DYERSVILLE — Relationships between fathers and sons is one of the central themes of “Field of Dreams.” Released in 1989 – long before Major League Baseball players came to Dyersville – the movie’s message is still impactful.
Especially for some Chicago Cubs players in Iowa for Thursday’s Field of Dreams game against the Cincinnati Reds.
Adrian Sampson wasn't in the starting lineup for the Cubs, but this game is about more than wins or losses for the 30-year-old pitcher. He spent parts of the 2021 and 2022 seasons with the Iowa Cubs in Des Moines, but he never made the three-hour trip to Dyersville to visit the “Field of Dreams” movie site before Thursday.
“What are we, a few hours away from Des Moines?” Sampson told the Register prior to the game. “I’ve seen the movie a bunch of times but I honestly didn’t really know where the city was. So yeah, never been out here … but it’s incredible.”
While it’s been some time since Sampson watched “Field of Dreams,” he understands that the movie revolves around the themes of fatherhood and father-son relationships. It’s something that hits a little closer to home for Sampson on this game day.
Sampson’s father, David, died of cancer in May 2020 after being diagnosed earlier that year. Adrian Sampson shared in an Instagram post that being away from home during that time was difficult.
Two years later, the Cubs are in a game that pays homage to a movie focused on fathers and sons.
Sampson sometimes honors his dad by writing something on the underside of his baseball cap’s bill. With the team providing players with all-new gear for Thursday’s game, he hadn’t had a chance to add something to the throwback cap, but he planned on writing something before the game started.
This is a moment Sampson would’ve wanted to share with his dad – and something he knows his dad would’ve loved.
“That’s what the whole movie was all about,” Sampson said. “Giving him one more chance to have a catch with his dad. It’s a unique experience, and I wish he could be here.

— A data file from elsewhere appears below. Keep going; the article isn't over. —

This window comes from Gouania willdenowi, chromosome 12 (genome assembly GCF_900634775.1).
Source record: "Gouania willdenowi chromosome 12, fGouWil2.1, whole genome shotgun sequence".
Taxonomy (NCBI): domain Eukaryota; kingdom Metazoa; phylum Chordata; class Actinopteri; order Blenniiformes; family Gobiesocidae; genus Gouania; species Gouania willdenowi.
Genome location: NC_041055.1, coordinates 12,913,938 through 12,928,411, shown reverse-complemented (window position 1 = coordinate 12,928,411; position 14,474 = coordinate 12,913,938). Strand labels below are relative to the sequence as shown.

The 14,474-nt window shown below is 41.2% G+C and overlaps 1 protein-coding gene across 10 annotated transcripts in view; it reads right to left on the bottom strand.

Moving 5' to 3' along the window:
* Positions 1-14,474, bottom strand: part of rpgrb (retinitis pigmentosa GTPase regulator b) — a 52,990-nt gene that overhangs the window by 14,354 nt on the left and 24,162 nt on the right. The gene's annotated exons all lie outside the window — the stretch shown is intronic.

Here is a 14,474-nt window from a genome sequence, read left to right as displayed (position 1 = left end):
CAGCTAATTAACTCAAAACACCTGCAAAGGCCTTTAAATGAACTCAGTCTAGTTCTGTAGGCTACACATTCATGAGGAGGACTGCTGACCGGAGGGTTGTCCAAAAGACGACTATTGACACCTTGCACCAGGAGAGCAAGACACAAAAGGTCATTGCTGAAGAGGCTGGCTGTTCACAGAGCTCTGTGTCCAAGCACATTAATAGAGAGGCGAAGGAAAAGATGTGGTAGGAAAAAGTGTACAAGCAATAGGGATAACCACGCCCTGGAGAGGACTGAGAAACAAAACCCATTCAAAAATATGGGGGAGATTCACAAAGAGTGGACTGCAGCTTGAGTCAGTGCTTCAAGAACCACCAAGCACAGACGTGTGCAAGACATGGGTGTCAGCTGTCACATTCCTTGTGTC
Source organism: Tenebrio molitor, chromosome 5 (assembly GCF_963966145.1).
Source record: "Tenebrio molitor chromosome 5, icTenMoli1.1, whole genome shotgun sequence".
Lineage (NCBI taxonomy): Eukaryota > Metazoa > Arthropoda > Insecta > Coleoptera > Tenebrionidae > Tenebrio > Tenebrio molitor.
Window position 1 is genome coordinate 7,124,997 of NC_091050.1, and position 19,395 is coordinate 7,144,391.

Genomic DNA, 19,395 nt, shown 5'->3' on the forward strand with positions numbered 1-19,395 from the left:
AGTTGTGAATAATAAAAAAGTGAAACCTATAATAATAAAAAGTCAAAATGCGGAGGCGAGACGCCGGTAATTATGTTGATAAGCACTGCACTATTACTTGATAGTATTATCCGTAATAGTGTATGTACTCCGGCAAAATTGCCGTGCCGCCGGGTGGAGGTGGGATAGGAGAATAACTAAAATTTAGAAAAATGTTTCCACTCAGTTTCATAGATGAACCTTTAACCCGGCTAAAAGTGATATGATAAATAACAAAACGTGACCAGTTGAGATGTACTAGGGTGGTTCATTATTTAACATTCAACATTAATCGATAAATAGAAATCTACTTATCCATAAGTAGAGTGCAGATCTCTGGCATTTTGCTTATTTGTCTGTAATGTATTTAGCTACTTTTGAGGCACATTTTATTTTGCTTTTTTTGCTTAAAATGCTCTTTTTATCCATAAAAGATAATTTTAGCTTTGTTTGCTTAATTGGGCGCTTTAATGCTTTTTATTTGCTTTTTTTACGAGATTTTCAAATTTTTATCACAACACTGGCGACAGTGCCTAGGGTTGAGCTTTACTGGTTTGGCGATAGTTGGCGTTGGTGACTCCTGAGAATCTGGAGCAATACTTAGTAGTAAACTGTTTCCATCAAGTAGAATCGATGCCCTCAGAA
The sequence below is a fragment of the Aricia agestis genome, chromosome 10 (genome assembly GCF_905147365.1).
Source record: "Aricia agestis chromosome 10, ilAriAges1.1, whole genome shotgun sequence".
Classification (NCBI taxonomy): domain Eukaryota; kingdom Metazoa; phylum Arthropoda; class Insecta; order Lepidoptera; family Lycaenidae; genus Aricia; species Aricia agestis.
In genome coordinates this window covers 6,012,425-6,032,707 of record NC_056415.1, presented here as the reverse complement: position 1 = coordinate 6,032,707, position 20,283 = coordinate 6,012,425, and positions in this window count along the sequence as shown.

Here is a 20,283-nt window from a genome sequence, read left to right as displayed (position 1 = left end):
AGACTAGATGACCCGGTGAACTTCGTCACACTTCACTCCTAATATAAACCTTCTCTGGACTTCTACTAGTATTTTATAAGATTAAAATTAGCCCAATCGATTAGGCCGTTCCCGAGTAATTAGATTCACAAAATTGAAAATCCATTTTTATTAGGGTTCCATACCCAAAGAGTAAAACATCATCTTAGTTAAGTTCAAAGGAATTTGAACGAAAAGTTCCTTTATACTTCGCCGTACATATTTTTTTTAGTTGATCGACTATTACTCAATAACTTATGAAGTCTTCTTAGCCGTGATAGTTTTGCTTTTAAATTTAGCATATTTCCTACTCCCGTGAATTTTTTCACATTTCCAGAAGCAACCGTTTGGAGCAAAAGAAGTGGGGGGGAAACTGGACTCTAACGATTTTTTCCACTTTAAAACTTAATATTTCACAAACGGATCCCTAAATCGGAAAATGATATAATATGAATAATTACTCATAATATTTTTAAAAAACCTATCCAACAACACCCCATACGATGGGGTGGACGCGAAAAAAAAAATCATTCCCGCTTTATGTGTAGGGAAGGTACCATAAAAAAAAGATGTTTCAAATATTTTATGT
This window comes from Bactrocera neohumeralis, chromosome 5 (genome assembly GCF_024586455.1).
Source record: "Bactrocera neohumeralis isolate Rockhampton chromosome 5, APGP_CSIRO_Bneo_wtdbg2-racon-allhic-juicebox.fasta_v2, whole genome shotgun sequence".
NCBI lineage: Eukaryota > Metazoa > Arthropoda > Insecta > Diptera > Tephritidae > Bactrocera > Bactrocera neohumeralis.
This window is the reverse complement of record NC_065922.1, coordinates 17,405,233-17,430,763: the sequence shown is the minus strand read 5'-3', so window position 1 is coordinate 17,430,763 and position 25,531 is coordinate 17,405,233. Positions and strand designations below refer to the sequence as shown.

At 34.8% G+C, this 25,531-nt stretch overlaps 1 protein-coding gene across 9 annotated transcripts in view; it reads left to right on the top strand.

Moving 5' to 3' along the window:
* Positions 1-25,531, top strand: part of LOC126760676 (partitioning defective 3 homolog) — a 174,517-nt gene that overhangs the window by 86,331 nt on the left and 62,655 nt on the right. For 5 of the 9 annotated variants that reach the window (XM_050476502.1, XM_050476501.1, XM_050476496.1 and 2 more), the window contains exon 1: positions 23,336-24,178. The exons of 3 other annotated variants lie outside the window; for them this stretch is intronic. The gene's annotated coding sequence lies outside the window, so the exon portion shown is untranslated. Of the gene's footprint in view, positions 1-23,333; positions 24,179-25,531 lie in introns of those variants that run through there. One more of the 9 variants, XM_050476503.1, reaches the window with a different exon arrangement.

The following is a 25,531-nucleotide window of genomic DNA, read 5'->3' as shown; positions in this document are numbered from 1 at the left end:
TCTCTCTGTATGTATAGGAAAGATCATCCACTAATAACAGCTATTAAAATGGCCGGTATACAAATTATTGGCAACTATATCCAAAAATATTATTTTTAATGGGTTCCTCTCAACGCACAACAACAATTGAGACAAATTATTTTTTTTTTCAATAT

“He would think this is the coolest thing in the world. He’d want me to enjoy it … he would definitely want to be here and be a part of this. It’s hard to put in words right now. I feel like the emotions will come. I’m just gonna try to take it all in and obviously I’ll be thinking about him a lot.”
Sampson isn’t the only Cubs player who is appreciating the father-son aspect of the movie, and how that fed into the energy of Thursday’s game.
Cubs pitcher Justin Steele and his fiancée, Libby, welcomed their son, Beau, to the world on July 11. Exactly one month later, Beau will attend his first baseball game, and it’s a game unlike any other.
7.11.22 - the best day of our lives. Beau Brooks Steele, we are so in love with you ❤️ pic.twitter.com/X29FtoniRE
— Justin Steele (@J_Steele21) July 13, 2022
“I’m really looking forward, this is gonna be his first baseball game he’s ever been to,” Steele told the Register. “It’s really special and it means a lot.”
It’s been “a very long time” since Steele has seen the movie, but he remembers the key themes and he knows this is something he will tell his son about for the rest of his life. Steele wants Beau to know that his first baseball game was “one of the coolest ones you could ever go to.”
And while even being in the dugout for this game is special, seeing his fiancée and sharing that moment with his son postgame is something Steele was more excited about.
“That’s honestly what I’m looking forward to most,” Steele said.
Cubs executive Jed Hoyer said he attended last year’s game as a fan with his sons. Chicago manager David Ross also understands what the field and game symbolize.
“It takes you back to the movie and standing for what the movie’s all about,” Ross said during his press conference Thursday. “Just the relationship between father and son, and how the national pastime, our game, and being able to grow up and have a catch with your dad.
“I think everybody can remember that and relate to that feeling and how – whether your dad is still alive or not – being able to go back and that we get to have those moments with family and your parents. I don’t think that ever goes away.”
This article originally appeared on Des Moines Register: Chicago Cubs players at the Field of Dreams game focus on fatherhood